Speed is one of the most important things people think about when choosing their internet. All internet providers also use it to advertise and attract people to their service. They speak of speed tests, megabits, upload speeds, and more. But what do these things mean? Hopefully, these guidelines to high speed internet testing will lift some of that veil.

A Guideline To High Speed Internet Testing:

1. Megabytes and megabits

The megabits per second (Mbps) tells you the speed of the broadband. This is not the same as MB (megabytes), however, as that refers to file size. Every byte has eight bits, so an 8 Mbps speed is the same as a 1 MB per second speed.

2. Download speed

The download speed tells you how quickly you can see information online on your device. Usually, the range is between 8 and 200 Mbps. However, the speed of your download is actually not hugely important if you are a casual surfer. That said, if everyone in your household goes online, you like to download games, and stream online music and movies, then you need something fast when it comes to download speed.

3. Upload speed

This is, as the name suggests, how quickly data goes from your device onto the internet. For instance, how quickly you can get your vacation pictures on Facebook. Usually, this is much slower than the speed of download, because you are likely to use it less. If, however, you work from home on a remote network, then the upload speed is very important.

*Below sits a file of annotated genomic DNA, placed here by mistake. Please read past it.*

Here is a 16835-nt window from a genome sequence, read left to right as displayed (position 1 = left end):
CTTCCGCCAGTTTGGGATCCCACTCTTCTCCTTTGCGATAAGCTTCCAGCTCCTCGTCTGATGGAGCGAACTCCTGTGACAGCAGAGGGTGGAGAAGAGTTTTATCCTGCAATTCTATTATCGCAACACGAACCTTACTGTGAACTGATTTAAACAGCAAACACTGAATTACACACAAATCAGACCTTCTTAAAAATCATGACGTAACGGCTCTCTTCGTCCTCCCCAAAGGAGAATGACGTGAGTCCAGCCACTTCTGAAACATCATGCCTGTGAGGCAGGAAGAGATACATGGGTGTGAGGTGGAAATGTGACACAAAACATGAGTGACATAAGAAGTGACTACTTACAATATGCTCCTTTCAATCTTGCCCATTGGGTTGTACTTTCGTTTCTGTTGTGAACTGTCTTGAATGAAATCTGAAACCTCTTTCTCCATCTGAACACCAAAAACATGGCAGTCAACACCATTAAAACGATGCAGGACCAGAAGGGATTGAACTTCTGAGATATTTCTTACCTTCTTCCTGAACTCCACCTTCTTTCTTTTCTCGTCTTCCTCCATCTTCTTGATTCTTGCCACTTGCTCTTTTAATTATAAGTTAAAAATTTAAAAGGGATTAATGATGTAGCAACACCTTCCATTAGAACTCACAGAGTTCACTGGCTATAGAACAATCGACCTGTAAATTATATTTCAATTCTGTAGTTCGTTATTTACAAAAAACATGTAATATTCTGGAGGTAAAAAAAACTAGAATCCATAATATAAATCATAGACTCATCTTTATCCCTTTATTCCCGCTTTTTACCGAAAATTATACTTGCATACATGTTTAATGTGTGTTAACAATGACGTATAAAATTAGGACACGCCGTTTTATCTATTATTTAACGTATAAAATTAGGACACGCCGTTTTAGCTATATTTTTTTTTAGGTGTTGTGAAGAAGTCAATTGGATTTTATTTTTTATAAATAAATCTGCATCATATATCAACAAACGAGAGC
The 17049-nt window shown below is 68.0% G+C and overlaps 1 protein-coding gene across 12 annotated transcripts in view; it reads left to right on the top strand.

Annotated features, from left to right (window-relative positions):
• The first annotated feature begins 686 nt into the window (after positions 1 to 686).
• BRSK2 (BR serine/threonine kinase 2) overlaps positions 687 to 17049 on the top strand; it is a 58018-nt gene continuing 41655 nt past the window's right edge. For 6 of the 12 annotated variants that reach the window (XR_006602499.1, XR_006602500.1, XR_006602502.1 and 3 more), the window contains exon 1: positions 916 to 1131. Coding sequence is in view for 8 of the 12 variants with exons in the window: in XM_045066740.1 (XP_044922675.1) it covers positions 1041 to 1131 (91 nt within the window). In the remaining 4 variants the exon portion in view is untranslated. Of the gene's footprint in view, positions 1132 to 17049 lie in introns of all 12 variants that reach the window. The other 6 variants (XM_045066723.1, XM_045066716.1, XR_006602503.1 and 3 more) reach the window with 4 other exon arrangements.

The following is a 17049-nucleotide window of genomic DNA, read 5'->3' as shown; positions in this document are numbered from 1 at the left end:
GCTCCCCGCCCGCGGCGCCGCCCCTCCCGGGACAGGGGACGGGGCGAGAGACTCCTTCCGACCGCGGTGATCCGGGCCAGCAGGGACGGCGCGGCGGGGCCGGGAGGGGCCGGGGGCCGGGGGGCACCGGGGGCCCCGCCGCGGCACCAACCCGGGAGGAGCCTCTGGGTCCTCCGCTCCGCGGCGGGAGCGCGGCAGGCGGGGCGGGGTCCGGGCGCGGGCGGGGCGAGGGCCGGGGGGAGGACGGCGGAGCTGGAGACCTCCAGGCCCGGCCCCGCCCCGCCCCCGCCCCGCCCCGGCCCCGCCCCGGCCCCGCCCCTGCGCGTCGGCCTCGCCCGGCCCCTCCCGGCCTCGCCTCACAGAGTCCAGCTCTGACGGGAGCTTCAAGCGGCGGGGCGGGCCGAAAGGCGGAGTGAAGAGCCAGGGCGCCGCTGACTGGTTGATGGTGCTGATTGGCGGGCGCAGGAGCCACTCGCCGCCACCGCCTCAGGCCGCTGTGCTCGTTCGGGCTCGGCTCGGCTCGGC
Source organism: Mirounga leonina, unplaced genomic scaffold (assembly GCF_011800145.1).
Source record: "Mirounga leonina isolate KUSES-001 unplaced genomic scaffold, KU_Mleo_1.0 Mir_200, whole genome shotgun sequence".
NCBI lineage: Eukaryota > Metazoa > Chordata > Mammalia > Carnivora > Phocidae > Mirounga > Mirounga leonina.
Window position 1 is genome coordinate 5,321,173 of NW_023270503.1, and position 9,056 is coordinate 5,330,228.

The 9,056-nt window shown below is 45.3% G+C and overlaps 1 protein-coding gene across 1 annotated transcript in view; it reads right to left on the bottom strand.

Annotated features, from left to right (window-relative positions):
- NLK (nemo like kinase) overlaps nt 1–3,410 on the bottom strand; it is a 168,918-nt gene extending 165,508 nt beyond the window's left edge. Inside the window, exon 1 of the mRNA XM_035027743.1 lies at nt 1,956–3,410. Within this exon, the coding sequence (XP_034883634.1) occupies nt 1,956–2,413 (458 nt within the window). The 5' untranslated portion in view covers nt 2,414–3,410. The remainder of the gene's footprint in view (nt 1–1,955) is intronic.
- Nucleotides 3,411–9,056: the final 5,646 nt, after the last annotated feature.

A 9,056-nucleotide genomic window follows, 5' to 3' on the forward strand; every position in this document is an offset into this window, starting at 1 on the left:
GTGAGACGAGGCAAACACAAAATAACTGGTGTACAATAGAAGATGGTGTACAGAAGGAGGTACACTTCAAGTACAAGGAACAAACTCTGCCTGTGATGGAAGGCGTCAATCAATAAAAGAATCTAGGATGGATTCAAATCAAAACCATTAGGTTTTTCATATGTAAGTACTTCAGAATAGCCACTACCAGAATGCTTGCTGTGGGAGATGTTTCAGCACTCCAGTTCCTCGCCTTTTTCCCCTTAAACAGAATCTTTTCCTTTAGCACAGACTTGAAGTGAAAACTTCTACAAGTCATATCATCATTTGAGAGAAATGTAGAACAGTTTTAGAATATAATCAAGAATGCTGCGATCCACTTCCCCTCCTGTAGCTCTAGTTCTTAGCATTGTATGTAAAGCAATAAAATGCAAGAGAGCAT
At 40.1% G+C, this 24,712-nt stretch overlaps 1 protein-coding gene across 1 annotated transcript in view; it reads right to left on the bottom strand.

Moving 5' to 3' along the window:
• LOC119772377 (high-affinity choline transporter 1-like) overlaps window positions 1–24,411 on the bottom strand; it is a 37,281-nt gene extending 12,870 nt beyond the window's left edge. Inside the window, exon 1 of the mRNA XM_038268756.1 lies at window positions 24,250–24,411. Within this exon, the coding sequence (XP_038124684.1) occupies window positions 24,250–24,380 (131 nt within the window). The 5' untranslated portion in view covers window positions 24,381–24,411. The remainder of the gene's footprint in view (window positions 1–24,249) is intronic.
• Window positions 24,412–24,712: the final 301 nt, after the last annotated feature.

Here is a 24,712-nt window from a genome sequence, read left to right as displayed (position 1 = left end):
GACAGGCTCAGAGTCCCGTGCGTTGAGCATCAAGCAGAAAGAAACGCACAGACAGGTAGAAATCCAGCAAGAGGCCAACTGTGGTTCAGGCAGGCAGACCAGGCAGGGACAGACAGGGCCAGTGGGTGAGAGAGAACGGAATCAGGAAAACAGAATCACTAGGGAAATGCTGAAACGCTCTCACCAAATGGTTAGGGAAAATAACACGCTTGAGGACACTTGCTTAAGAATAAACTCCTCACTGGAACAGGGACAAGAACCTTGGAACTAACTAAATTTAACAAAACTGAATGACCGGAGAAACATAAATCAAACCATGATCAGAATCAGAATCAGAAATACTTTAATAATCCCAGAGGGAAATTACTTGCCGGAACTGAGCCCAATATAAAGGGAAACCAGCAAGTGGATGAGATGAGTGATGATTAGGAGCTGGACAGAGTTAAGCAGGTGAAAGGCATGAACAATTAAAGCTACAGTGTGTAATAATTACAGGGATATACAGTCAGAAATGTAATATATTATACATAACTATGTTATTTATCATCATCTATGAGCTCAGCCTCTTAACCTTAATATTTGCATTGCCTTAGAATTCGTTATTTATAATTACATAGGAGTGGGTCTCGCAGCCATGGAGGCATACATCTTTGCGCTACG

Guidelines to High Speed Internet Testing – Why Does Speed Matter?

It is easy enough to go online and get a speed test. However, this isn't gospel truth and may even be far from accurate, not in the least because the actual speed will vary depending on what day it is, and what time of the day. Plus, your provider may push certain uploads or downloads more than others, meaning that your average speed is not reflective of your usage speed.

How far is your location from the exchange also matters. That said, even if your exchange is literally on your doorstep, your speed may still be slower than advertised depending on how many people use it, the material used in the cables, and the quality of those materials. Copper wires, for instance, which are very commonly used, lose data the farther they go. However, more people are now using fiber optics, in which distance is a little less important.

So how do you find out how fast your internet is speed? The best way is to perform regular speed tests for each of the devices you use. But you have to do that properly, and know exactly what it is you're looking for as well. For instance, if you want to know the top speed of your internet, switch all your devices bar one off and test the speed late at night, when nobody in your geographical area is online. If you want to know your realistic speed, test your internet will all devices on, at a time of day when more people in your area will be online as well.